A History of Algeria

The simple, albeit implicitly sweeping, title of this book cries out for a clarifying subtitle. This is not the story of Carthaginian, Roman or caliphal (medieval Muslim) Algeria, but rather a detailed study of the nation that emerged in the wake of its Ottoman period (early 16th into the mid-19th century). After an introductory chapter on Ottoman rule, McDougall examines the development of modern Algeria up to and including the Arab Spring of 2011 by tracing the various political ways in which “Ottoman governors, French colonial settlers and administrators and Algerian nationalist leaders, bureaucrats and generals” all shaped the contemporary state. A second focus is the history of Algerian society and culture, with its cafés, theatrical productions staged “in local Arabic dialect” and performances “rooted in classical Andalusi music.” These are among the “continuous responses, innovations and strategies” of a people whose mid-20th-century struggles for independence “marked a critical moment for the history of an emergent ‘Third World.’”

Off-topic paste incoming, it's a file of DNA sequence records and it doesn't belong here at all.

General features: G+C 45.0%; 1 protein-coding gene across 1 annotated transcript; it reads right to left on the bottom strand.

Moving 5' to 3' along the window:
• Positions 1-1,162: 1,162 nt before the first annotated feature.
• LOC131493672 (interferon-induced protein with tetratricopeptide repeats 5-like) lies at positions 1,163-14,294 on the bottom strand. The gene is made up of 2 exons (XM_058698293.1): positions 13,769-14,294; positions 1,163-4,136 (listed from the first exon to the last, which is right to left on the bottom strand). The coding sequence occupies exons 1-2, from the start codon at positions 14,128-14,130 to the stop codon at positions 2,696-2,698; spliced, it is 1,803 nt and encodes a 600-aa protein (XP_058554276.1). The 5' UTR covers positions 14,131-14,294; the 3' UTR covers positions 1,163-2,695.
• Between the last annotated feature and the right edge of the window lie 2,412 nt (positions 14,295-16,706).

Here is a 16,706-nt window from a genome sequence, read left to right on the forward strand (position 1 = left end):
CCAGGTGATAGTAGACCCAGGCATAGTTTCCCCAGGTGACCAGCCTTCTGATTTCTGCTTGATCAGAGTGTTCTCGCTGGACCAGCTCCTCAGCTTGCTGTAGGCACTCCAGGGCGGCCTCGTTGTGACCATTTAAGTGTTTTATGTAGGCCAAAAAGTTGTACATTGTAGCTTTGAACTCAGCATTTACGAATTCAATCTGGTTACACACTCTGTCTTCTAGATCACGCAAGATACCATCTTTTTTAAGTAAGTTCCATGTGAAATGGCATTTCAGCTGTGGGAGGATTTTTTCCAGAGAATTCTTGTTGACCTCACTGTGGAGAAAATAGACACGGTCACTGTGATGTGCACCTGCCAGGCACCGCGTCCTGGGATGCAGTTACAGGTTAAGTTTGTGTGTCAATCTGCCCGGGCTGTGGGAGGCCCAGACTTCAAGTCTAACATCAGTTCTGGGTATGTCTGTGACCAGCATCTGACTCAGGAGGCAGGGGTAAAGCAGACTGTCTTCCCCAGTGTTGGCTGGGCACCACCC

A History of Algeria
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